Federal court finds payday lender in breach of NCCP

by Julia Corderoy02 Oct 2015
Payday lending group Fast Access Finance have been found guilty of engaging in credit activities without holding an Australian credit license by the Federal Court.

The Federal Court has found that payday lenders, Fast Access Finance Pty Ltd, Fast Access Finance (Beenleigh) Pty Ltd and Fast Access Finance (Burleigh Heads) Pty Ltd (the FAF companies) breached consumer credit laws by engaging in credit activities without holding an Australian credit licence. 

ASIC claimed that the Fast Access Finance (FAF) companies – Fast Access Finance, Fast Access Finance (Beenleigh) and Fast Access Finance (Burleigh Heads) – constructed a business model which was deliberately designed to avoid the protections offered to consumers by the NCCP, including the cap on interest charges. 

Consumers who were seeking small value loans, of amounts generally ranging from $500 to $2,000, entered into contracts that purported to be for the purchase and sale of diamonds in order to obtain a loan. Consumers in ASIC's case were completely unaware of the actual nature of the contracts into which they were entering and assumed that they were obtaining a traditional loan. 

The Federal Court has now found that the true purpose of the contracts was to satisfy the consumer's need for cash and the FAF companies’ desire to make a profit from meeting such a need. The provisions in the contracts for the sale and resale of diamonds added nothing to the transaction.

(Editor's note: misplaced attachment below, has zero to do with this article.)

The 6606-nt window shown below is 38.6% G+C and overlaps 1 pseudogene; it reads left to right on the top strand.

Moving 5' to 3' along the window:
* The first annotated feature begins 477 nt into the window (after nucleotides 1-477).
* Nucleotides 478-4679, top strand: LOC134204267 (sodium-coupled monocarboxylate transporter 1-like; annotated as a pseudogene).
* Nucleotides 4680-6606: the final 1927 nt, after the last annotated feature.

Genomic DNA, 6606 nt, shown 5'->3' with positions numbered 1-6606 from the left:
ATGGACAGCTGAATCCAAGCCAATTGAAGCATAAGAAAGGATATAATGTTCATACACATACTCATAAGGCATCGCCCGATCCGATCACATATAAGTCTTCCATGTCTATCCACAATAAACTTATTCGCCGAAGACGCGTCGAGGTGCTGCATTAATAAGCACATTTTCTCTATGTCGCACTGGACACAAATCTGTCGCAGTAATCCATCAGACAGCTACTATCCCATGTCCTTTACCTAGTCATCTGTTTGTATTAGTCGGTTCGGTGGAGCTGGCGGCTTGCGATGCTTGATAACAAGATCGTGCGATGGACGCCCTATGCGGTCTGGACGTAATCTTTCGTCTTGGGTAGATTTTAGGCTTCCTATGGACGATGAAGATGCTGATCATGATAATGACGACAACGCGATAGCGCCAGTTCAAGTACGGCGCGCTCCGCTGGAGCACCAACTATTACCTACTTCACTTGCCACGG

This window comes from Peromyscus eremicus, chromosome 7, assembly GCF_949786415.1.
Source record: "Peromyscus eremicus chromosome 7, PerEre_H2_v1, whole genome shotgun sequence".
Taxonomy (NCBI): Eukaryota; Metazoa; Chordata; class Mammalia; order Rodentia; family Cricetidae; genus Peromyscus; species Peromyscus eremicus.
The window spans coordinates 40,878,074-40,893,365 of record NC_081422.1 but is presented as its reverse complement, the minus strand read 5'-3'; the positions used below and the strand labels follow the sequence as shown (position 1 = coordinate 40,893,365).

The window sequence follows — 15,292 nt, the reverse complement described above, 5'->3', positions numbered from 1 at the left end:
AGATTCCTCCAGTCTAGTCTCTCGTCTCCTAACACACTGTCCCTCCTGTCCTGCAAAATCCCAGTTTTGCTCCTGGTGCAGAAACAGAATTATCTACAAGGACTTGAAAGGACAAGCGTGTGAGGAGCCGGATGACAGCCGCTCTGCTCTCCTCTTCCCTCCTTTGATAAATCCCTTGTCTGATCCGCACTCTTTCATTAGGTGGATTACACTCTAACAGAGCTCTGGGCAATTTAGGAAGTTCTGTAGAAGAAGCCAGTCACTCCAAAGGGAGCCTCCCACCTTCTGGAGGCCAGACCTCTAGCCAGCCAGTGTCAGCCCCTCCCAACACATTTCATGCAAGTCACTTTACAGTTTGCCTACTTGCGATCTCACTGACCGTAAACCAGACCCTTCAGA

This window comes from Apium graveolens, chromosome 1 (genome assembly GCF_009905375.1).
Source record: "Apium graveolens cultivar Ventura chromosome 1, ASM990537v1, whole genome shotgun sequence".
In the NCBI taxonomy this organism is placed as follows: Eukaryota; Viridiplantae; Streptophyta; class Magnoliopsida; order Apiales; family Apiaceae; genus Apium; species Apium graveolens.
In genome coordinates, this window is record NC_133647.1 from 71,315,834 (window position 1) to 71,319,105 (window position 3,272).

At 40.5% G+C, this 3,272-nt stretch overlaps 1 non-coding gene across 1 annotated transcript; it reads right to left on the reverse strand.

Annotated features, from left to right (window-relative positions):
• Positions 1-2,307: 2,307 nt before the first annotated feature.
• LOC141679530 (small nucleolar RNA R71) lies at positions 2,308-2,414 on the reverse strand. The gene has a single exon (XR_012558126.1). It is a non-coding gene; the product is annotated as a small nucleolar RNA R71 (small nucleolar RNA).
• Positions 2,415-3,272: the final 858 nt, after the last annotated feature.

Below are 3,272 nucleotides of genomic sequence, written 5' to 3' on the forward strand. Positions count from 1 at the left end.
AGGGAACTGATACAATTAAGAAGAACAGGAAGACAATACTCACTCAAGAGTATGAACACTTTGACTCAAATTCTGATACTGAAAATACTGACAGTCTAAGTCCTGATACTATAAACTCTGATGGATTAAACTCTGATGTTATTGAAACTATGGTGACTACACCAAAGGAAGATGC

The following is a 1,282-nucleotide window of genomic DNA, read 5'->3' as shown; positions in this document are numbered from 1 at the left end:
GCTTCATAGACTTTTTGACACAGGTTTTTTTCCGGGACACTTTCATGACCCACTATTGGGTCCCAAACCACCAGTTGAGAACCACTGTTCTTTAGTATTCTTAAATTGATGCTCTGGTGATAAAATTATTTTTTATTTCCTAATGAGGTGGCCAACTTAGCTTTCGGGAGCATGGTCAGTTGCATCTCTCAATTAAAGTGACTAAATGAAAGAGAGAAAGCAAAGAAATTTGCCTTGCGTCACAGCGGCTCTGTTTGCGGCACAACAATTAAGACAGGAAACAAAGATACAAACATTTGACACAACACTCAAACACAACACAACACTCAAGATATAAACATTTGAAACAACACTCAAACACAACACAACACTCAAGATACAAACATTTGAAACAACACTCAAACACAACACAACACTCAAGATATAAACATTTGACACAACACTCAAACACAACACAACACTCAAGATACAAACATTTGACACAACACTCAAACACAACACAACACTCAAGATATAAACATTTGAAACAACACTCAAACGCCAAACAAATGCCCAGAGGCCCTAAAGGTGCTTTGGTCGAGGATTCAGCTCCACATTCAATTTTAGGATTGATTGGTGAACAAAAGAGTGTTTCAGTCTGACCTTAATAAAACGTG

According to the court, the effect of these contracts was to charge interest well in excess of the 48% interest rate cap that should have applied to these types of loans. In some cases interest of over 1000% was charged. 

The Court also found that the FAF companies intended to conceal the true nature of the transaction from those responsible for enforcing the interest rate cap.   

“Consumers seeking small amounts of credit are often desperate for money, making them vulnerable to manipulation by those who seek to operate outside the law,” ASIC deputy chairman Peter Kell said.

“Safeguards exist under the law to ensure people are not exploited. ASIC will act against companies which deliberately disregard their obligations under the National Credit Act.”  

The peak body of the small lending industry, National Credit Association Providers (NCPA), lauded the decision.

“This is not an unexpected outcome by the court. The business divisions of Fast Access Finance outlined in ASIC’s release are not members," NCPA CEO Phil Johns said.

“We applaud ASIC’s actions to target unlicensed lenders, who make no effort to comply with today’s regulations and legislation. We hope see ASIC targeting more unlicensed lenders in the future."

Johns said it was important for small amount lenders to maintain transparency with consumers. But Johns said not all consumers taking advantage of the loans were "desperate", as suggested by ASIC.  

“As the peak industry body representing regulated lenders, providing Short Amount Credit Contracts (SACCs) and Medium Amount Credit Contracts (MACCs), we always strive to be transparent with consumers, in order to educate them on their finance options. Those consumers who use SACCs and MACCs, a government regulated product, aren’t necessarily desperate, as the ASIC release states. They are everyday people trying to bridge the cash flow gap and may not have access to typical finance options, such as credit cards, for whatever reason.”